Why are more Irish motorists breaking down? Here's the reason
The number of Irish motorists breaking down has risen by 5pc during the last year, the AA said.
More cars are on the road and drivers are continuing to battle worn out batteries, which caused a quarter of call outs.
Almost 17,000 motorists attracted a puncture, down just 1pc from the last commissioned review, with women the most likely victims.
Conor Faughnan, AA director of consumer affairs, said: "More cars on our roads normally means a higher risk of incidents, which in this case relates to a rise in breakdowns.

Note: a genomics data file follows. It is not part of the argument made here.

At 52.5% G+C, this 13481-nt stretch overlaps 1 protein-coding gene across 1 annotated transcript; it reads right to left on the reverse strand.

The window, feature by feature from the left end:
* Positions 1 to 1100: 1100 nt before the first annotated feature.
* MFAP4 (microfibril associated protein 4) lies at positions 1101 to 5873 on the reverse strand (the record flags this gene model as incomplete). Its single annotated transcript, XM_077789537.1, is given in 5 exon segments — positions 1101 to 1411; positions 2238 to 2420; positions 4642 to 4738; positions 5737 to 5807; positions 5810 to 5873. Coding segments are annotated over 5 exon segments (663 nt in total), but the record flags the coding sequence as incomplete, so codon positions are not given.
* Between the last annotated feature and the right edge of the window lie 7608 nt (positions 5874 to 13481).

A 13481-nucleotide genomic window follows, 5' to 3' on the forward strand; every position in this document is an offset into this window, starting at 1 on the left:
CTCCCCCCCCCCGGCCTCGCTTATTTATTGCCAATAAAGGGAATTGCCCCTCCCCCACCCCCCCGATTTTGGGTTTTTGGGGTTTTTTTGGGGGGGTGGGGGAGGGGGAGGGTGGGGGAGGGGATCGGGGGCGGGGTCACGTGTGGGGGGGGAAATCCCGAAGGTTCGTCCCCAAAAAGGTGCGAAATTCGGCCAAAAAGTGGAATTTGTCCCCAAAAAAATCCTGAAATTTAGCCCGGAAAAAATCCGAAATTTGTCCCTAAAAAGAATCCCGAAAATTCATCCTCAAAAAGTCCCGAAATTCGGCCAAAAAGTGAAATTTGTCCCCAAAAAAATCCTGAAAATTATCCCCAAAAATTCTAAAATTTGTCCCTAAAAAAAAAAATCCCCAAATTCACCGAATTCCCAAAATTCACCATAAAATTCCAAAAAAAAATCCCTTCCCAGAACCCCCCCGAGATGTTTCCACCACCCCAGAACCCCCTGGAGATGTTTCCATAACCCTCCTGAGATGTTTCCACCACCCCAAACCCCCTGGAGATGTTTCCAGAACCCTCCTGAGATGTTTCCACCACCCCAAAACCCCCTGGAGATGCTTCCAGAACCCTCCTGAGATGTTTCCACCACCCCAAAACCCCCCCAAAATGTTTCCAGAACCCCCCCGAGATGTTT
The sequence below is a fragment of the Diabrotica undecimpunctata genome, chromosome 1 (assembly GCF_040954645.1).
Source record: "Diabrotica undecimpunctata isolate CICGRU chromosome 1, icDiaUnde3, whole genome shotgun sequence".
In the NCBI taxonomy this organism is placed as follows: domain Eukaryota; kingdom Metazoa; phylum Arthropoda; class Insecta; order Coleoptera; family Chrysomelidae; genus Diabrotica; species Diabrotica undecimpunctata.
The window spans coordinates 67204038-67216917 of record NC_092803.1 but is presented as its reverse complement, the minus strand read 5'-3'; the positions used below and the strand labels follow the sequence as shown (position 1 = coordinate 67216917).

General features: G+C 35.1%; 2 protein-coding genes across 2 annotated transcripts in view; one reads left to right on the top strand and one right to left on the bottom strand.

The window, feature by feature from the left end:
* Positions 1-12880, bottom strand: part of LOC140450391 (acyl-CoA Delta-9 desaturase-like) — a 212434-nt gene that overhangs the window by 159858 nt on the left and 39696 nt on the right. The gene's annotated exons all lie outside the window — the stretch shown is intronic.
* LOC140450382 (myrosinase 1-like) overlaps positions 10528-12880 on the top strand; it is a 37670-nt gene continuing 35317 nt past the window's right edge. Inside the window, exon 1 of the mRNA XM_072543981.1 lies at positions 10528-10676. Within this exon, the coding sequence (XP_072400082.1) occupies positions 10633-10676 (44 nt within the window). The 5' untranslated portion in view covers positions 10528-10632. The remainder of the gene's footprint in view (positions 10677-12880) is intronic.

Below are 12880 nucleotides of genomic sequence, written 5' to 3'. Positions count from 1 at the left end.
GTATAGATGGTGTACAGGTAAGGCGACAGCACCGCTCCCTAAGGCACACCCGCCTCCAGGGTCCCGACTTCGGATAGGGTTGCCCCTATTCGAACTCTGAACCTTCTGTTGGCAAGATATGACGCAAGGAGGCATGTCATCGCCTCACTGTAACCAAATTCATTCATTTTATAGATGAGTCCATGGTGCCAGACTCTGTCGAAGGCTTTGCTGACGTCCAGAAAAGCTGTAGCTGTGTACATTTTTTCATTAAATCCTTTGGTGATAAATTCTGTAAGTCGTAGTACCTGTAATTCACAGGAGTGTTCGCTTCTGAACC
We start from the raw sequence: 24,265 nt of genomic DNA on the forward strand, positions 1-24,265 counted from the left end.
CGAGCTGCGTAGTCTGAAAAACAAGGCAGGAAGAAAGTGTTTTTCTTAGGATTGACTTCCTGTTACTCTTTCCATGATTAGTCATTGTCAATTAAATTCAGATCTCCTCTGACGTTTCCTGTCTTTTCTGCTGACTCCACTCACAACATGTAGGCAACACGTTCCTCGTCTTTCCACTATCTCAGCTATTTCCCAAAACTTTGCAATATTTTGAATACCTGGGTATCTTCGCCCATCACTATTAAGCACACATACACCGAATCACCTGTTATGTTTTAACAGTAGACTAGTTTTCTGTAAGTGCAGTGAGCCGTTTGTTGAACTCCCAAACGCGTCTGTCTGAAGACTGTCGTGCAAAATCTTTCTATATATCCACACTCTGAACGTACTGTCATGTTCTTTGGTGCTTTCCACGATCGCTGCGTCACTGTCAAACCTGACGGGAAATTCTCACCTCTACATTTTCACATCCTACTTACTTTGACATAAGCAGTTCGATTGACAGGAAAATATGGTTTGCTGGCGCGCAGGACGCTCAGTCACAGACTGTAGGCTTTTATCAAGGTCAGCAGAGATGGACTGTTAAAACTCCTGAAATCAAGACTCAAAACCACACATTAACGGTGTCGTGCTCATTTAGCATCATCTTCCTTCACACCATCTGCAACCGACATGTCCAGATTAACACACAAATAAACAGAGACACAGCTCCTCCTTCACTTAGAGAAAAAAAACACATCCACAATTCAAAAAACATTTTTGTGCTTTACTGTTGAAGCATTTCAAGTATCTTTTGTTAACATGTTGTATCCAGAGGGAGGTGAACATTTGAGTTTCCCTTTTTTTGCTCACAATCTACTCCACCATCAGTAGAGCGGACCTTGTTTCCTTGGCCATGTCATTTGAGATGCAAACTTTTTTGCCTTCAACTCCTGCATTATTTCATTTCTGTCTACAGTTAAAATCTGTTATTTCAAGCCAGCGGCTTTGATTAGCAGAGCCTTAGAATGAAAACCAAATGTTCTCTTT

"Anyone need only travel via the M50 on any one day to know that there are a lot more people out and about.
"Fuel sales are normally a good proxy figure when determining the levels of activity on the roads, and mirror traffic data. As such, total fuel sales rose by 9pc in 2013, 2.2pc in 2014 and by around 2.5pc so far this year."
The number of kilometres travelled has increased by 2pc this year compared to 2014, and the AA has reported seeing a corresponding higher volume of breakdowns this year.
The country-wide analysis of over 100,000 AA rescue assignments said malfunctioning clutches and worn-out engines have also prompted motorists to call for assistance over the last year, with the figure static since 2012.
Steering, suspension and braking systems have declined by 1pc, with a quarter of motorists reporting these issues normally associated with ageing vehicles.